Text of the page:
Database of Romani Testimonies
The experience of the Roma and Sinti during World War II is still a neglected topic, although the consequences of the wartime genocide and persecution are still felt by Roma communities today. Moreover, even in the few publications about the Roma and Sinti Holocaust, the perspective taken from documents written during the war by the state administration and police forces often prevails. On the contrary, the key idea of our project is to convey to the widest possible readership the testimony of the Roma and Sinti themselves and thus their personal and irreplaceable experience of the Second World War. We hope that the Roma Testimony project will contribute to greater awareness of their genocide and will be an irreplaceable source of information for researchers, relatives of the victims, or anyone else interested in this important topic.
Firstly, we defined the project geographically: we focused on the testimonies of Roma and Sinti from the Czech lands (today’s Czech Republic) and Slovakia. Secondly, we are only processing printed testimonies into the database. A valuable part of the database is the detailed abstracts of these testimonies prepared by experts in Roma studies in cooperation with historians and linguistic stylists. All abstracts are then translated into English. These abstracts are important not only for Czech and Slovak readers, as many of the publications with testimonies are not easily accessible, but especially for users from abroad – whether researchers, members of Roma communities, or any other interested parties – as the vast majority of the hundreds of published testimonies exist only in Czech, Slovak, or Romani, and are thus inaccessible to most people from abroad.
In defining the corpus of testimonies two conditions are crucial for us. First, we are only processing testimonies of people who experienced the war themselves. As much as we know of testimonies that are part of family memory and we know them from descendants of survivors, we are only processing testimonies of people born before or during the war into the database.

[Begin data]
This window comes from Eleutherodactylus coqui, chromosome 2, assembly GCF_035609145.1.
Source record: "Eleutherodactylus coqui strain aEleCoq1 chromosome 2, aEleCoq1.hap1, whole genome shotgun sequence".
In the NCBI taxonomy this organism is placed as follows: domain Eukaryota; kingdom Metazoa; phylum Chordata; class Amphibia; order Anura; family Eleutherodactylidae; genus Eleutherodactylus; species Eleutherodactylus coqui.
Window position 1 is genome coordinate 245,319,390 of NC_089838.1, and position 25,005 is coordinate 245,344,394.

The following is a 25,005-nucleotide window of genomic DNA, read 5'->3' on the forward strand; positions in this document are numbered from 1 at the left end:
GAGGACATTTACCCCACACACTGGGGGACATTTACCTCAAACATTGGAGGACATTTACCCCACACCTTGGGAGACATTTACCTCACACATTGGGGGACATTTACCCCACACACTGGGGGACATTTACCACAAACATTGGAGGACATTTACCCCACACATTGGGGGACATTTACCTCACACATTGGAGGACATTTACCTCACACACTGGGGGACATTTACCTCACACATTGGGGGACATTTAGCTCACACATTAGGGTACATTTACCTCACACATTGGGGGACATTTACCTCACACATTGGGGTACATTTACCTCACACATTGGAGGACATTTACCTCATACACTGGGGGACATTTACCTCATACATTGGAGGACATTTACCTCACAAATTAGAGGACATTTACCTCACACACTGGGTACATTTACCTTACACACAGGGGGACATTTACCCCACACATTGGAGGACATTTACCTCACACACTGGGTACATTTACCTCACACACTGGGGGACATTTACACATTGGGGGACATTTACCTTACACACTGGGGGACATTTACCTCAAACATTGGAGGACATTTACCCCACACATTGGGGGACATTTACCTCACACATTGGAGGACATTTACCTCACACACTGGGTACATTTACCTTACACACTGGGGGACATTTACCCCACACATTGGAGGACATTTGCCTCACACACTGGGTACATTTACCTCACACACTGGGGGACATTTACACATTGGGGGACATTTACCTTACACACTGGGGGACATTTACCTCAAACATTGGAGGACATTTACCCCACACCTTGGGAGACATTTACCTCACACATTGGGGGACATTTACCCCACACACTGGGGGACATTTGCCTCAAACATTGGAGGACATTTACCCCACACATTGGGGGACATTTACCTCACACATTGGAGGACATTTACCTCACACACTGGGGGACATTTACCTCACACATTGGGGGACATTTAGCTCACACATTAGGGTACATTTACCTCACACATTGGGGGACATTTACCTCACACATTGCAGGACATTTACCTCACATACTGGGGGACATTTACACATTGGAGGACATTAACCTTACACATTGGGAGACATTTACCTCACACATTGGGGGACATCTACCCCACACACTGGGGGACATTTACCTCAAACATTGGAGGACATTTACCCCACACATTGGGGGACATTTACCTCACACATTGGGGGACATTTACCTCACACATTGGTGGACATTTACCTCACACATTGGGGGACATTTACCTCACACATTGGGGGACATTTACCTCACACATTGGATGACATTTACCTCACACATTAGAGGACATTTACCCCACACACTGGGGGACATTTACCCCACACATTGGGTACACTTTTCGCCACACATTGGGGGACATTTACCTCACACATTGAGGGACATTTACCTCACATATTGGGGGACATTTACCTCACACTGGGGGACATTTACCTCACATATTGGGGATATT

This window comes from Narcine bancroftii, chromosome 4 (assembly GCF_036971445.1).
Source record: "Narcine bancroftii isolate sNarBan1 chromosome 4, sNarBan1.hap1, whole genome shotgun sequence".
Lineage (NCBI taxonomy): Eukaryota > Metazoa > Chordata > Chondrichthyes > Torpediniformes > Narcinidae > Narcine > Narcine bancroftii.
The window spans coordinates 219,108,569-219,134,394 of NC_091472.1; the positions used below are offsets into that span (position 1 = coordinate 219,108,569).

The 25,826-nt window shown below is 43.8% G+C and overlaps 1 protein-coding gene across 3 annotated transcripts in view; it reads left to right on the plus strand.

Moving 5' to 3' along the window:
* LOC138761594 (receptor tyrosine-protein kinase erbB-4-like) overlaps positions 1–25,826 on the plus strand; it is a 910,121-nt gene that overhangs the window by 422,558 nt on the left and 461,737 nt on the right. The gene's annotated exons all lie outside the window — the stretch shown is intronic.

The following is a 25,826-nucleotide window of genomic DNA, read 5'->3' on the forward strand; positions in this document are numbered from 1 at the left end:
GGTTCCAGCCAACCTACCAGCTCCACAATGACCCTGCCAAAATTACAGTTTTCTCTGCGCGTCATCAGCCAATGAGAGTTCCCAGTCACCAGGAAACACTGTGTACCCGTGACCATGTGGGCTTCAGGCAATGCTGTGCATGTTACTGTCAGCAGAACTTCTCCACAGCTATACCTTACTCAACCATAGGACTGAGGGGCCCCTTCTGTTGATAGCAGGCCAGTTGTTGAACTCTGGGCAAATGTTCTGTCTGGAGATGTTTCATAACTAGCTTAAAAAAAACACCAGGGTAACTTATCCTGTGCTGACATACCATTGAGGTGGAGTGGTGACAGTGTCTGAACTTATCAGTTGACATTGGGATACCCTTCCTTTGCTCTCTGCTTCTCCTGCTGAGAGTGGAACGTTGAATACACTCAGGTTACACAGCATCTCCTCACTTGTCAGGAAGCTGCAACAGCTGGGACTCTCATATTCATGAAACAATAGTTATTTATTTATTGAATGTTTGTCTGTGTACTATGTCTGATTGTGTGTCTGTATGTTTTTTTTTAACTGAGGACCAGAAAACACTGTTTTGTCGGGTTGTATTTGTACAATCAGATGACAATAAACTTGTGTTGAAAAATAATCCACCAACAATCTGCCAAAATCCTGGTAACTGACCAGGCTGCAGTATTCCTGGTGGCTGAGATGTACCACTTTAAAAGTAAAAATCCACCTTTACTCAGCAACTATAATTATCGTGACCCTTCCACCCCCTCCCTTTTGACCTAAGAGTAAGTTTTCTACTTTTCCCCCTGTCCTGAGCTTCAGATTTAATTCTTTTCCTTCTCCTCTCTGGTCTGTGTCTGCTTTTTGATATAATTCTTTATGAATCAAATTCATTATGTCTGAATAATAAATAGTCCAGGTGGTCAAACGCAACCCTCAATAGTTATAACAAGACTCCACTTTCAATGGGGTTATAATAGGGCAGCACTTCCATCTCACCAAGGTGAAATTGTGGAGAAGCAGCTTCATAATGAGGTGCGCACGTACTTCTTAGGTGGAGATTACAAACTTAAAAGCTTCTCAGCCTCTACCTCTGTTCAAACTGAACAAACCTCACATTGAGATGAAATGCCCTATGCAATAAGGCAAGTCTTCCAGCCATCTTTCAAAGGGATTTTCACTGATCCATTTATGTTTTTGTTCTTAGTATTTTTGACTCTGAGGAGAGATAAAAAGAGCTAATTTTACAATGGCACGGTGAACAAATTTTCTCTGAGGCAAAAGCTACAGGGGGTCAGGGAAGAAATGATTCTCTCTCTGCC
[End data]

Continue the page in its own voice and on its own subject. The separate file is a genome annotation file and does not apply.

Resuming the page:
Secondly, only testimonies that have already been published in print have been included in the database. In making this decision, we were particularly mindful of copyright and the consent of the survivors to publish their memories. Although we are aware that there are many other testimonies recorded (video or audio) by individuals or non-profit organizations that contain very valuable information, we decided to limit our selection to testimonies published in print. For printed testimonies, especially in book form, we hope that the witnesses not only agreed to the publication but also had the opportunity to authorize the text.
Within the database, the testimonies are analysed according to several criteria that allow detailed searches and their classification, for example, according to the type of war experience (imprisonment, participation in armed combat, resistance, rescue, hiding, etc.). In the analysis, we then focused mainly on geographical data. Therefore, maps are an integral part of the database, which allow us to show the war trajectory of individuals and groups, to show, for example, the locations of mass murders or fighting, or to search for testimonies related to a place.